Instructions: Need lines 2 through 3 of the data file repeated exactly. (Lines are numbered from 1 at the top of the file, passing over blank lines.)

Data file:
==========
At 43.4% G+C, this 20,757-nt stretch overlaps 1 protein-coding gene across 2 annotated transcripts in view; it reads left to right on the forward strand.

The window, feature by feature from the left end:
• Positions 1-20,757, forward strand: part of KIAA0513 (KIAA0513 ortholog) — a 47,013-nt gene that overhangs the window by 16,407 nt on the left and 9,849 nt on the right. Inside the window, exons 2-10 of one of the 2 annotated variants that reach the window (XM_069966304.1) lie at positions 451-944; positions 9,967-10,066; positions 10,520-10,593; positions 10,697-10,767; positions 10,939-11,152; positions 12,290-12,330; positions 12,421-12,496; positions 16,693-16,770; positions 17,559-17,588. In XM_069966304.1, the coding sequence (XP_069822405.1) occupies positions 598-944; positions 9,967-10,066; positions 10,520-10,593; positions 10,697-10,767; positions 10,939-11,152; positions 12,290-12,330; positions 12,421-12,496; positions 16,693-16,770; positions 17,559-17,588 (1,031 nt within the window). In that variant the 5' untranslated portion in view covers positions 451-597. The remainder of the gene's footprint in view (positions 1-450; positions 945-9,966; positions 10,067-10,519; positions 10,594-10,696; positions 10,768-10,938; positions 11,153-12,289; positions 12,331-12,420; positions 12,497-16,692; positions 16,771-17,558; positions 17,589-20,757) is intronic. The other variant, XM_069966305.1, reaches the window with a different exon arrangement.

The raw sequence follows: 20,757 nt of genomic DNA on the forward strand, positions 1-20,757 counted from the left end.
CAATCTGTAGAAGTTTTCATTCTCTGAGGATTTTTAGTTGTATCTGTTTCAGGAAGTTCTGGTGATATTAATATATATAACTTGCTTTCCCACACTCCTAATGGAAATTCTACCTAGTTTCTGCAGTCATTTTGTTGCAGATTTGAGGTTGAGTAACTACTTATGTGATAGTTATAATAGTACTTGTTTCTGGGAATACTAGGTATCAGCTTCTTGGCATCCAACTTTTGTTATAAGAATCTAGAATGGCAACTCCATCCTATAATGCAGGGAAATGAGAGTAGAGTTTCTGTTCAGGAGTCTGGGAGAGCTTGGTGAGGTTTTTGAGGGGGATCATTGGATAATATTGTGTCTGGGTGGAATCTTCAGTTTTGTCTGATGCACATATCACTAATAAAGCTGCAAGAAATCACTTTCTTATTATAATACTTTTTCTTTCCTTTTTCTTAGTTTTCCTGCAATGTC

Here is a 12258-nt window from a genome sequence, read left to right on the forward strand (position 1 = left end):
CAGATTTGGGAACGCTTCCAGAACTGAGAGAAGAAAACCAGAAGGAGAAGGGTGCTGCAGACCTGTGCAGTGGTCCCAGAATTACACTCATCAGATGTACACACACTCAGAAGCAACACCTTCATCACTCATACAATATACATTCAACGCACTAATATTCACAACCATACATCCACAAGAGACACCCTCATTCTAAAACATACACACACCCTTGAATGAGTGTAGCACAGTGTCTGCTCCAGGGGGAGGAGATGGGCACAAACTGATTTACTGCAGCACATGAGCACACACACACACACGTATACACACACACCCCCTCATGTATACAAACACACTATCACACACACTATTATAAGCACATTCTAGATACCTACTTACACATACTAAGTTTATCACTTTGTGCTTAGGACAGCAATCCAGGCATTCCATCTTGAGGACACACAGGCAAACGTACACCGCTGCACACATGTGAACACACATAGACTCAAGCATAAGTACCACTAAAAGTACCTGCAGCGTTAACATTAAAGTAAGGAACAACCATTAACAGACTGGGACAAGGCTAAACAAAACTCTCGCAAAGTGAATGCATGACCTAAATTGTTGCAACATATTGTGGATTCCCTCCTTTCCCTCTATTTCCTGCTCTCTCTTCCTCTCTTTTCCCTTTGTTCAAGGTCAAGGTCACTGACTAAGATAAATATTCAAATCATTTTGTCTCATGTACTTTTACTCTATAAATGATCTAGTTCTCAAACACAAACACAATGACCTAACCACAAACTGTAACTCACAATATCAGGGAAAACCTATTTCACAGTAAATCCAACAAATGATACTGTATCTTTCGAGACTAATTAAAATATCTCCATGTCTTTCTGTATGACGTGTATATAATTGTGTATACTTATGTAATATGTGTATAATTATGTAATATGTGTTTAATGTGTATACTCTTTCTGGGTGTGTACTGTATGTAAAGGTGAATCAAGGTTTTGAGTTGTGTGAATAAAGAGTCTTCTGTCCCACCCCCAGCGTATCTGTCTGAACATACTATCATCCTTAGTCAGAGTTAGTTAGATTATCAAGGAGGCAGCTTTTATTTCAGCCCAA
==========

The window, feature by feature from the left end:
• Positions 1-20,757, forward strand: part of KIAA0513 (KIAA0513 ortholog) — a 47,013-nt gene that overhangs the window by 16,407 nt on the left and 9,849 nt on the right. Inside the window, exons 2-10 of one of the 2 annotated variants that reach the window (XM_069966304.1) lie at positions 451-944; positions 9,967-10,066; positions 10,520-10,593; positions 10,697-10,767; positions 10,939-11,152; positions 12,290-12,330; positions 12,421-12,496; positions 16,693-16,770; positions 17,559-17,588. In XM_069966304.1, the coding sequence (XP_069822405.1) occupies positions 598-944; positions 9,967-10,066; positions 10,520-10,593; positions 10,697-10,767; positions 10,939-11,152; positions 12,290-12,330; positions 12,421-12,496; positions 16,693-16,770; positions 17,559-17,588 (1,031 nt within the window). In that variant the 5' untranslated portion in view covers positions 451-597. The remainder of the gene's footprint in view (positions 1-450; positions 945-9,966; positions 10,067-10,519; positions 10,594-10,696; positions 10,768-10,938; positions 11,153-12,289; positions 12,331-12,420; positions 12,497-16,692; positions 16,771-17,558; positions 17,589-20,757) is intronic. The other variant, XM_069966305.1, reaches the window with a different exon arrangement.